Recovery from an Acute Myocardial Infarction : A Longitudinal Study of Couples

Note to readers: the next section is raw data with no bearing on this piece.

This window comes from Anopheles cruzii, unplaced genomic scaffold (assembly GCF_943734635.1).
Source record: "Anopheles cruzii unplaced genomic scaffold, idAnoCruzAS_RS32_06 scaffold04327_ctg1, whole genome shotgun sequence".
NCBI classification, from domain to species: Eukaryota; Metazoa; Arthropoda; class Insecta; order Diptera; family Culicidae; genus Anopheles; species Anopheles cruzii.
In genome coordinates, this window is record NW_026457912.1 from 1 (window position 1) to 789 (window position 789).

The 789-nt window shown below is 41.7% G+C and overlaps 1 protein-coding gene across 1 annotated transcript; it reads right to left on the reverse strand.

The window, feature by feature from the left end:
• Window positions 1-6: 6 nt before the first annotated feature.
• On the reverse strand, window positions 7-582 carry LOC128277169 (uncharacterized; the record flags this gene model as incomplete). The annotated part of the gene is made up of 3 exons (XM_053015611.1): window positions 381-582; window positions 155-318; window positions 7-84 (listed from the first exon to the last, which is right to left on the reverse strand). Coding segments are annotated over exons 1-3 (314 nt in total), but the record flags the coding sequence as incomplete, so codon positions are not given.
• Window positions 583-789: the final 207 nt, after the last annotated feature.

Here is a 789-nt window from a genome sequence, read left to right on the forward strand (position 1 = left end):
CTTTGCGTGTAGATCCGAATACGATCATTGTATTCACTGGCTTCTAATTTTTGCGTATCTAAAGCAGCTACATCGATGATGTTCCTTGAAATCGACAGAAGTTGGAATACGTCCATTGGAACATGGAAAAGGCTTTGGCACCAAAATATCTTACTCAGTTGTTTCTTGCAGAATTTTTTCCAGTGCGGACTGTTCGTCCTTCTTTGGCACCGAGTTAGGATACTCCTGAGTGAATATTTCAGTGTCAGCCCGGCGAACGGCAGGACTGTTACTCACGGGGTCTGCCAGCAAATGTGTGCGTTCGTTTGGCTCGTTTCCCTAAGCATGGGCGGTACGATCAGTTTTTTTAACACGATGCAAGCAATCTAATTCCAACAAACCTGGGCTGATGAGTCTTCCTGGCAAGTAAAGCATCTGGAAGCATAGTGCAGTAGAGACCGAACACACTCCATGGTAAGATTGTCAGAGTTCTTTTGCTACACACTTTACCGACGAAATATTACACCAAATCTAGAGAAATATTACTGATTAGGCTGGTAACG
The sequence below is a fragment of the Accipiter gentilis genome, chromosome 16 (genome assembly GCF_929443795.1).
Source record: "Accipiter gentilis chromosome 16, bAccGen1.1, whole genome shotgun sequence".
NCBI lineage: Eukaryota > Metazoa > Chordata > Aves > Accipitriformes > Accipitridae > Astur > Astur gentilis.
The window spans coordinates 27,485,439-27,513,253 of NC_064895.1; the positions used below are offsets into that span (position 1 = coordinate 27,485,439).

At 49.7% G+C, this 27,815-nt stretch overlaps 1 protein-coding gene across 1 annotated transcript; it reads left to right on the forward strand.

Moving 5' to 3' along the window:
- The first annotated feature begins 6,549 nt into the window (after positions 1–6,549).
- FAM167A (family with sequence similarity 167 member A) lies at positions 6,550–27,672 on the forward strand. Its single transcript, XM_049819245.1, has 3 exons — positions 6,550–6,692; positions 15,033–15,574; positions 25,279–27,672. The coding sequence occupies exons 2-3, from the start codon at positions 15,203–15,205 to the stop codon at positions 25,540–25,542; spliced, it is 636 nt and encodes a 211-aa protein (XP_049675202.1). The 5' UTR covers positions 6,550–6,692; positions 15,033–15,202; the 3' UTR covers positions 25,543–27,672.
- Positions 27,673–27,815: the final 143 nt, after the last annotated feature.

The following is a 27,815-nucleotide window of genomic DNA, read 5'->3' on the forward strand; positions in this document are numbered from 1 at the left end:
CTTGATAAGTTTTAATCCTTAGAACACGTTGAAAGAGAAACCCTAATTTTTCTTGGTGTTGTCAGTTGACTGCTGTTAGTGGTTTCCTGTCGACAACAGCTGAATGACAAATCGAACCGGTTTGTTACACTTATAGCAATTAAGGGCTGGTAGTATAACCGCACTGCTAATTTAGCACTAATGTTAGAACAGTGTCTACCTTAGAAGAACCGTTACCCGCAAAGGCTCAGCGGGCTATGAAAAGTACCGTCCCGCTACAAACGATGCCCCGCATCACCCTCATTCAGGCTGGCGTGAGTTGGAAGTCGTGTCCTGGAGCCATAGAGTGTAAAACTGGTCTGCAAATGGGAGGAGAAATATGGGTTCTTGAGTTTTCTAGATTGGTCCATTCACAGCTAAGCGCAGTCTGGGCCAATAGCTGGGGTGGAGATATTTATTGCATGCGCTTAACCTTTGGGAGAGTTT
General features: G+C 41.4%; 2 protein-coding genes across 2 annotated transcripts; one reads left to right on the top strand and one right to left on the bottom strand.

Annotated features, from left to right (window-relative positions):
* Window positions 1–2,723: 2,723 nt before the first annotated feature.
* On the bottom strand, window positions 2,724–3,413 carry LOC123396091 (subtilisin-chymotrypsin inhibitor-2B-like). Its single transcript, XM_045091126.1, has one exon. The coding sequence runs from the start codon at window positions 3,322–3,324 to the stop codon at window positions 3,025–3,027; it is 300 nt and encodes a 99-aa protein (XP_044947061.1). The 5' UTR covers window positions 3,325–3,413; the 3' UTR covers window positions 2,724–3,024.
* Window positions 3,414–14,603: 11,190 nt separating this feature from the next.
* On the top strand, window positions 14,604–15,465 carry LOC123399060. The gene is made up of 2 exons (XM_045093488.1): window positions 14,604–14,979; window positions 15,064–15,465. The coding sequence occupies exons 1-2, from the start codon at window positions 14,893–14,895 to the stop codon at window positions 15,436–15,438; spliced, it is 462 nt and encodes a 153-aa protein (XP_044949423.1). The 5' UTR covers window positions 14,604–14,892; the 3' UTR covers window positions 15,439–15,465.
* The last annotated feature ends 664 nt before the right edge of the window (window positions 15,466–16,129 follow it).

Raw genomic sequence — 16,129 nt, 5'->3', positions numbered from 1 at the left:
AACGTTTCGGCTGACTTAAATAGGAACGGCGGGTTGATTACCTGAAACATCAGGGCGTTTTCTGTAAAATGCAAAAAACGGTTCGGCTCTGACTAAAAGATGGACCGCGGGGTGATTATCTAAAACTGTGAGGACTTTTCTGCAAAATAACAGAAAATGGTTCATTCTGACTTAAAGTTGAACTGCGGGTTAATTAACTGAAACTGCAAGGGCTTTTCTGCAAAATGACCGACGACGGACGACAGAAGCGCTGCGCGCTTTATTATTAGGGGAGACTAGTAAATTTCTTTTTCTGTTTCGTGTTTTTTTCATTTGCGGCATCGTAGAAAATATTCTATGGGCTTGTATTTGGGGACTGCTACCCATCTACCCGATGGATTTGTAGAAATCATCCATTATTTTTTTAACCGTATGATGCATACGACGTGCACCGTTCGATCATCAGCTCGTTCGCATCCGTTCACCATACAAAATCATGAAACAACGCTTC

Abstract: The overall aim of this thesis was to investigate recovery in the relationshipbetween couples following an acute myocardial infarction [AMI]. An additionalaim was to compare differences over time regarding hope and health‐relatedquality of life [HRQoL] for both patient and partner. The thesis is based on fourempirical studies (I‐IV), and has a longitudinal design employing both qualitativeand quantitative methods. A purposive sample was recruited comprising 15couples in which one partner had been diagnosed with an AMI. Study I wascarried out as individual tape‐recorded interviews aimed at describing thepatient´s and their partner´s experiences after hospital discharge. Study II alsoused individual tape‐recorded interviews, this time with the aim of describing andinterpreting the couple´s thoughts and expectations about their future life after thepatients’ discharge. Study III used the HHI‐S and SF‐36 measures to comparechanges over time in self‐rated hope and health‐related quality of life, anddifferences between patients’ ratings and their partner´s. Study IV used repeatedindividual tape‐recorded interviews with the aim of interpreting the couples´narratives about their relationship and daily life. The data were analysed andinterpreted using a number of qualitative content analysis methods (I, II, IV) anddescriptive and comparative statistics (III).Overall, the couples´ recovery from an AMI in the two years after an AMI consisted of a striving to reach some kind of balance and stability in their currentlife situation. The period after discharge from the hospital involved understandingthe importance of the home as a place in which one feels at home and which bringsa feeling of safety, experiencing the phenomenon of security and being at homewithin oneself, and seeking normalisation in returning to an ordinary life (I). Thecouples´ thoughts about their future lives were either optimistic, taking an activeapproach, or pessimistic, taking a wait‐and‐see approach. The couples could bedivided into four positions in terms of their visions of the future: life companions,who were in concordance regarding their future; tightrope walkers, who had incommon a need to reprioritise what they considered important in their future;pathfinders, who had in common an undefined vision of their future and observers, who saw their future including both physical as well as sociallimitations (II). Self‐rated hope and HRQoL both improved over time, but few ofthese improvements were statistically significant, and I found no statistically groupeffects. Estimation of the MDC index revealed that neither HHI‐S nor SF‐36measures stable traits (III). Finally, the repeated interviews revealed how thecouples viewed their daily life, mutual relationships and roles in their relationshipVIIover time. There was an abundant variation in a number of the couples´ storiesabout their relationship and daily life during the recovery period (IV).In conclusion, it is clear that what happen to one party in a relationship influencesthe other party. The couples in the studies showed improvements in both hope andhealth‐related quality of life over time. The HHI‐S and SF‐36 measures seemed tobe sensitive to and affected by the current situation. Going through an AMI is alife‐changing event that makes it necessary for the couple to make adjustments andadapt to their new situation. Different couples have different approaches tohandling this situation; no two couples are the same, and every couple willperceive and deal with the AMI differently. An AMI starts a process of transition,and over time a couple affected by AMI will undergo external as well as internal changes.